Taking Our Savings And Paying Down Our Mortgage

I have previously analysized the mortgage on House #3 and determined we could earn a 6.77% after tax return by paying down the mortgage to get rid of the private mortgage insurance. I have been on the fence this as 1) I am not sure how quickly we could get the PMI cancelled, 2) we have been focusing our income on saving up for a down payment on a new more permanent home.

After taking a step back and seeing bank interest rates being lowered, I have decided (with my wife's OK) to take a portion of our savings start paying down the mortgage. Heres why:

  • The money is for a $80,000 savings goal to be used as a down payment for our new house
  • The money is currently earning about 3.5% before tax in high yield savings accounts and rates are going lower; ignoring the PMI the money will be effectivley earning ~3.4% after tax savings losses by paying down the mortgage balance.
  • We don't know what we are going to do with our exsiting house, but we will either sell it and put the proceeds in our new home, or two rent it out (only if cash flow positive).
  • We think $80k will be more than needed for the minimum 20% down payment and closing costs that I think we need to buy a house.

So the bottom line is it will earn a better return by paying down the mortgage, and it won't affect our house buying plans -- it just may raise the balance of our new mortgage if we decide to rent the house out. As long as aren't faced with PMI or need to take a 2nd mortgage to close the deal we will come out ahead with this move.

I plan on paying about $15k towards the mortgage over the next month or so. That won't get us to the 78% balance we need to cancel PMI, but it will get us in the ballpark. I'll then call our mortgage company and start pursuing cancellation of the PMI.

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Comments (8)

Sounds like a reasonable plan and if real estate continues it's trend your 80,000 may buy you more than 20% of your "permanent home"


I don't recomment you do this. You are making this decision based on the ST deposit rates which are pegged to overnight fed funds. If the recession deepens credit will dry up. It is entirely possible based on current events that inflation will increase and that interest rates will rise above your current cost of borrowing. If your mortgages are fixed rate loans I recommend that you do not pay it off. I am levering up carefully using cash out refi on FRM. Deposit rates will rise, but more importantly, I expect that I will be able to pay for assets more cheaply in the near future. Sinking more money into your RE asset seems like a moribund stategy and an excessively conservative one at that.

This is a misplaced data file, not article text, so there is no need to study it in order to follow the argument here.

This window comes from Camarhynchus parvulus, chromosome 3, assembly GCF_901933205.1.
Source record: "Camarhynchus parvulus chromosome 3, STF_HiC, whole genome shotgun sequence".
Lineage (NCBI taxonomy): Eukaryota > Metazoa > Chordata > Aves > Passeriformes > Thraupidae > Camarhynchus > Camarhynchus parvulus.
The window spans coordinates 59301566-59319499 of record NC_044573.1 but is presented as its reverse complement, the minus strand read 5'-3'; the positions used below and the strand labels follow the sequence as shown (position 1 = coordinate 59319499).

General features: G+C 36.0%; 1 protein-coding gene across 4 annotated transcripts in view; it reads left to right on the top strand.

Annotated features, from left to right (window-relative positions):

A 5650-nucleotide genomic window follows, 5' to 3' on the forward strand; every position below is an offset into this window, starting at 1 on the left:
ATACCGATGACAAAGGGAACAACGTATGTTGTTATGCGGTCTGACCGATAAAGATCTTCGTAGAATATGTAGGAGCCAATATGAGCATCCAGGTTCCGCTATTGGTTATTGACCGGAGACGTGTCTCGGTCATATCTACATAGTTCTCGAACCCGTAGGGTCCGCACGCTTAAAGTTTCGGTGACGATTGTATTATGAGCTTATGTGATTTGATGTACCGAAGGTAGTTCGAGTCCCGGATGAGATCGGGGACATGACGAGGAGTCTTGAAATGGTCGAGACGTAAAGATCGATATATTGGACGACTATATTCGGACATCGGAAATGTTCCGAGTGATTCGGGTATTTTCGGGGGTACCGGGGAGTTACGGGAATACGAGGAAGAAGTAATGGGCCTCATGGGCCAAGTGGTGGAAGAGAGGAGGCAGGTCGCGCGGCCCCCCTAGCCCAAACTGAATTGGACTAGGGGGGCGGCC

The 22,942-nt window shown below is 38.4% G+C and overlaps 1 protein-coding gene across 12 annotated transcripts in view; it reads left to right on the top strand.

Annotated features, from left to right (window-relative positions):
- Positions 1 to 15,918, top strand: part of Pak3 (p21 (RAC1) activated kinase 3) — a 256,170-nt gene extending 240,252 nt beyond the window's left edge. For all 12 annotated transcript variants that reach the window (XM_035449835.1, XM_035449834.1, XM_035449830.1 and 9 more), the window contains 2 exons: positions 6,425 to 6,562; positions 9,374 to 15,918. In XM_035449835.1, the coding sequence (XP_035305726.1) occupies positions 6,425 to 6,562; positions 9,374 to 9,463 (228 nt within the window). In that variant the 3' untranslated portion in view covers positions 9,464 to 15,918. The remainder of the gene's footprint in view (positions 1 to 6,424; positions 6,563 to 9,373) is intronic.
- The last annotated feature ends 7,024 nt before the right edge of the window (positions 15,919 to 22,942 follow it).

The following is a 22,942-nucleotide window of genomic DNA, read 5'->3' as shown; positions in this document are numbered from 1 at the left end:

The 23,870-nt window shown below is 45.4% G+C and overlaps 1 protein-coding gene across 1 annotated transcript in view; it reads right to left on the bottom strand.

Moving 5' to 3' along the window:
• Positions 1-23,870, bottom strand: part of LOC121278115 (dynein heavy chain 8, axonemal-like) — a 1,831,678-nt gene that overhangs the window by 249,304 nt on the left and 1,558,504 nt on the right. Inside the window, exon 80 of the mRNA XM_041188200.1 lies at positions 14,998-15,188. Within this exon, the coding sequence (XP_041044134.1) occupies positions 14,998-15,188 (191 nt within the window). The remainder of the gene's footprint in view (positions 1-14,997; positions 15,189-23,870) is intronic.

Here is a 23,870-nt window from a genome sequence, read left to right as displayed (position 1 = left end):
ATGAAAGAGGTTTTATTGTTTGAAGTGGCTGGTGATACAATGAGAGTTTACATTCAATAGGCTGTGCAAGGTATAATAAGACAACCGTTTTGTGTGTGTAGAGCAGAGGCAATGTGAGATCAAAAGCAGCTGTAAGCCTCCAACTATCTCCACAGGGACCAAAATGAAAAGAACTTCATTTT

You bring up a good point regarding interest rates. It could very well happen, but I don't expect it to happen with an extreme severity within the next 8 months or so.

This may be a dumb question...Why didn't you just get two loans and go the 80/20 route to avoid the PMI? Lots of folks do this in the triangle...was this not an option at the time of your purchase? I realize it has the hassle of two payments and you have to watch the rate on the 20...but would have gotten you out of the PMI.

Hi 2million, I was trying to find your email but couldn't locate it. I wanted to see what you thought about a calculator I coded at http://www.twincommas.com/income-tax-calculator
(And for that matter, the rest of the site. We would like to here your advice.)

Great question -- this was a mortgage my wife took out a couple years ago before we were married. When I purchased my first property using two loans to avoid PMI. I would recommend the same for anyone if the net payments avter-tax would be less than paying PMI.

Hi $2m,
Great to be back on line reading your stuff.
Have you considered refinancing the mortgage - rates aren't bad now and you could go the 80/15/5 route. That way anything you pay down on the 15, which could be a heloc or fixed heloc, could also be taken back out.
That's what I've done to lower my costs.
regards, makingourway

Great to hear from you. Great question about refi -- not a convenient option for us right now being overseas, but definitely something I hope to look at when we get back. Inf fact what I would be more likely to do would be to refi house #2 (with the highest interest rate at 6.5%, pull out an equity above 20%) and use that to fund the money over a longer period of time. I could very well refi this mortgage as well, but interest rates would still need to drop significantly for me to pull the trigger.

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A personal finance weblog of my journey to reach my goal of $2 million + the value of my primary residence.
Current Net Worth: $1,938,393


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